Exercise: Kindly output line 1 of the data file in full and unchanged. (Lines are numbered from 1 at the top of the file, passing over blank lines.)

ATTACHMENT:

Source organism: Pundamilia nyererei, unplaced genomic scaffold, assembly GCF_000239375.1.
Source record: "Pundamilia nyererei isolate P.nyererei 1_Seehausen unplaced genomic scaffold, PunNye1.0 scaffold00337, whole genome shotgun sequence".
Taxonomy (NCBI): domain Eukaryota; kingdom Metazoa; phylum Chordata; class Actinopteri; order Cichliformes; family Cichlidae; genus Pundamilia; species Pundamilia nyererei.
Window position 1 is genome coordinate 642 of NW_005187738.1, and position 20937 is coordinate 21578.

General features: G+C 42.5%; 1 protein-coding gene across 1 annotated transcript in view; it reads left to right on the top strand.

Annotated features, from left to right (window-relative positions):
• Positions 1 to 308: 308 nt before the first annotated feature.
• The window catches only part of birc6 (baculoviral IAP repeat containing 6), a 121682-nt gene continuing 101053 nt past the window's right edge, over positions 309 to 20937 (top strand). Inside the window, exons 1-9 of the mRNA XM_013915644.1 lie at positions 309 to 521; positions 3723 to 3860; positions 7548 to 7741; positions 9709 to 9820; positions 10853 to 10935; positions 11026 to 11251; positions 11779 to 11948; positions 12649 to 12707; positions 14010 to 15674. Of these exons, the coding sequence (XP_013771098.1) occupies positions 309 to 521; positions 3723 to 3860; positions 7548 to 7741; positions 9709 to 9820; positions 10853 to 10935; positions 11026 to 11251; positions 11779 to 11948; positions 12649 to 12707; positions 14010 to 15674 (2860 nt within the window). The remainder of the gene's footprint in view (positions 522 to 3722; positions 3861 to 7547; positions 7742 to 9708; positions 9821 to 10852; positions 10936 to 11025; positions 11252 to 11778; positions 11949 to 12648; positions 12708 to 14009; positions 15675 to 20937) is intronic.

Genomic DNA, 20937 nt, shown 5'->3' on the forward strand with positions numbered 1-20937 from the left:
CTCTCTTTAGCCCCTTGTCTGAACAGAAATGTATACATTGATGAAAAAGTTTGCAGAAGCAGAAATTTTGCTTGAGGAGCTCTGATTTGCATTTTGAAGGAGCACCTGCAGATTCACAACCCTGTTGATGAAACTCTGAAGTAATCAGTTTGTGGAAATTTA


Source organism: Pundamilia nyererei, unplaced genomic scaffold, assembly GCF_000239375.1.